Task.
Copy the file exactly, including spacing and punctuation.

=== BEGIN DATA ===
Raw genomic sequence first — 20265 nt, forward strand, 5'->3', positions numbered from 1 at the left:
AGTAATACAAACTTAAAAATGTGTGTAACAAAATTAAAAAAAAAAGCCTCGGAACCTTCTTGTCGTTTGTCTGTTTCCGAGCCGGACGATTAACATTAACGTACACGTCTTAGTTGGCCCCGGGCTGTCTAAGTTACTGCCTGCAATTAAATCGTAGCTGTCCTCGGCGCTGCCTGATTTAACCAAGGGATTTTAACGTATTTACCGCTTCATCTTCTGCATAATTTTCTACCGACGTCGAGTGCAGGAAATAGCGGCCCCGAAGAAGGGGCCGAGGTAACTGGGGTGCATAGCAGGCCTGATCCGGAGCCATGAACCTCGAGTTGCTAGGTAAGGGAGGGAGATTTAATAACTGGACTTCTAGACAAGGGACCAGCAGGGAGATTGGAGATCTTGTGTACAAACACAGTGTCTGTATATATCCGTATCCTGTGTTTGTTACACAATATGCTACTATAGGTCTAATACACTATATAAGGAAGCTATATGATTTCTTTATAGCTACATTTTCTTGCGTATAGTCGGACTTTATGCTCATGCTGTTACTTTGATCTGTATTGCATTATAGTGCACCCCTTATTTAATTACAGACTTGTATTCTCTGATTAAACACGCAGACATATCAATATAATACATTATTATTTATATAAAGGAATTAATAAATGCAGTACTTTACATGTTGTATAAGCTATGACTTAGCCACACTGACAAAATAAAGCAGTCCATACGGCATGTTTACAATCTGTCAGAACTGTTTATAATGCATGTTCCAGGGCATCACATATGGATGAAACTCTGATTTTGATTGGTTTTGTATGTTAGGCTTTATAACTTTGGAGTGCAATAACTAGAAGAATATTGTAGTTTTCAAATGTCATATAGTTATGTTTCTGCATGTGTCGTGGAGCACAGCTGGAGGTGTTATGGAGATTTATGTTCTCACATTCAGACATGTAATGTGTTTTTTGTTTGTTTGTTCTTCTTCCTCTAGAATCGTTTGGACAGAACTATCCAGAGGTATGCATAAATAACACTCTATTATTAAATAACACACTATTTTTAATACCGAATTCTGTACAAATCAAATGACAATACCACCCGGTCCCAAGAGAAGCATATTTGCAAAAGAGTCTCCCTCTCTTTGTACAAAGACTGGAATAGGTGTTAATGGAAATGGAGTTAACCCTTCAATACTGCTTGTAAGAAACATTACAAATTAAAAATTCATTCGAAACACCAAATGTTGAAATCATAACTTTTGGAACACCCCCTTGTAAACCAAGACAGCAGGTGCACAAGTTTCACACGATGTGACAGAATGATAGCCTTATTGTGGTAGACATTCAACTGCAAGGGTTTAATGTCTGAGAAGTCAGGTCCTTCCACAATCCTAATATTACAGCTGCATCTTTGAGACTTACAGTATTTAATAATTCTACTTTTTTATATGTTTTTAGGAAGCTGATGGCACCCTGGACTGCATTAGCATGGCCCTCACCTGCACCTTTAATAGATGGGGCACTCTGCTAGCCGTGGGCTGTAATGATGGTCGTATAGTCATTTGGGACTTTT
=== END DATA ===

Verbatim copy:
Raw genomic sequence first — 20265 nt, forward strand, 5'->3', positions numbered from 1 at the left:
AGTAATACAAACTTAAAAATGTGTGTAACAAAATTAAAAAAAAAAGCCTCGGAACCTTCTTGTCGTTTGTCTGTTTCCGAGCCGGACGATTAACATTAACGTACACGTCTTAGTTGGCCCCGGGCTGTCTAAGTTACTGCCTGCAATTAAATCGTAGCTGTCCTCGGCGCTGCCTGATTTAACCAAGGGATTTTAACGTATTTACCGCTTCATCTTCTGCATAATTTTCTACCGACGTCGAGTGCAGGAAATAGCGGCCCCGAAGAAGGGGCCGAGGTAACTGGGGTGCATAGCAGGCCTGATCCGGAGCCATGAACCTCGAGTTGCTAGGTAAGGGAGGGAGATTTAATAACTGGACTTCTAGACAAGGGACCAGCAGGGAGATTGGAGATCTTGTGTACAAACACAGTGTCTGTATATATCCGTATCCTGTGTTTGTTACACAATATGCTACTATAGGTCTAATACACTATATAAGGAAGCTATATGATTTCTTTATAGCTACATTTTCTTGCGTATAGTCGGACTTTATGCTCATGCTGTTACTTTGATCTGTATTGCATTATAGTGCACCCCTTATTTAATTACAGACTTGTATTCTCTGATTAAACACGCAGACATATCAATATAATACATTATTATTTATATAAAGGAATTAATAAATGCAGTACTTTACATGTTGTATAAGCTATGACTTAGCCACACTGACAAAATAAAGCAGTCCATACGGCATGTTTACAATCTGTCAGAACTGTTTATAATGCATGTTCCAGGGCATCACATATGGATGAAACTCTGATTTTGATTGGTTTTGTATGTTAGGCTTTATAACTTTGGAGTGCAATAACTAGAAGAATATTGTAGTTTTCAAATGTCATATAGTTATGTTTCTGCATGTGTCGTGGAGCACAGCTGGAGGTGTTATGGAGATTTATGTTCTCACATTCAGACATGTAATGTGTTTTTTGTTTGTTTGTTCTTCTTCCTCTAGAATCGTTTGGACAGAACTATCCAGAGGTATGCATAAATAACACTCTATTATTAAATAACACACTATTTTTAATACCGAATTCTGTACAAATCAAATGACAATACCACCCGGTCCCAAGAGAAGCATATTTGCAAAAGAGTCTCCCTCTCTTTGTACAAAGACTGGAATAGGTGTTAATGGAAATGGAGTTAACCCTTCAATACTGCTTGTAAGAAACATTACAAATTAAAAATTCATTCGAAACACCAAATGTTGAAATCATAACTTTTGGAACACCCCCTTGTAAACCAAGACAGCAGGTGCACAAGTTTCACACGATGTGACAGAATGATAGCCTTATTGTGGTAGACATTCAACTGCAAGGGTTTAATGTCTGAGAAGTCAGGTCCTTCCACAATCCTAATATTACAGCTGCATCTTTGAGACTTACAGTATTTAATAATTCTACTTTTTTATATGTTTTTAGGAAGCTGATGGCACCCTGGACTGCATTAGCATGGCCCTCACCTGCACCTTTAATAGATGGGGCACTCTGCTAGCCGTGGGCTGTAATGATGGTCGTATAGTCATTTGGGACTTTT